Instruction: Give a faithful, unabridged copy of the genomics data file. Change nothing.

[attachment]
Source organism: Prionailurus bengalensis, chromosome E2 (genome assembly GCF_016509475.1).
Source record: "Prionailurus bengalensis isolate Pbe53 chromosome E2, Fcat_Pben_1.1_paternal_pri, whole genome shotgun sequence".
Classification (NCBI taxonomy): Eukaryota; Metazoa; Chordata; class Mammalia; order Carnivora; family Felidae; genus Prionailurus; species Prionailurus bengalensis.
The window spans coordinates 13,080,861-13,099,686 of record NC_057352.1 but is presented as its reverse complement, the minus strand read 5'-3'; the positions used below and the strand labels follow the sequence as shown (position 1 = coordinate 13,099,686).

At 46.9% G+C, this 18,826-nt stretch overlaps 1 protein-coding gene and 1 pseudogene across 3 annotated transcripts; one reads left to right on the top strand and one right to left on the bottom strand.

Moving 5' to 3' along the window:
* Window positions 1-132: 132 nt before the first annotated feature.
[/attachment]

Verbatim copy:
Source organism: Prionailurus bengalensis, chromosome E2 (genome assembly GCF_016509475.1).
Source record: "Prionailurus bengalensis isolate Pbe53 chromosome E2, Fcat_Pben_1.1_paternal_pri, whole genome shotgun sequence".
Classification (NCBI taxonomy): Eukaryota; Metazoa; Chordata; class Mammalia; order Carnivora; family Felidae; genus Prionailurus; species Prionailurus bengalensis.
The window spans coordinates 13,080,861-13,099,686 of record NC_057352.1 but is presented as its reverse complement, the minus strand read 5'-3'; the positions used below and the strand labels follow the sequence as shown (position 1 = coordinate 13,099,686).

At 46.9% G+C, this 18,826-nt stretch overlaps 1 protein-coding gene and 1 pseudogene across 3 annotated transcripts; one reads left to right on the top strand and one right to left on the bottom strand.

Moving 5' to 3' along the window:
* Window positions 1-132: 132 nt before the first annotated feature.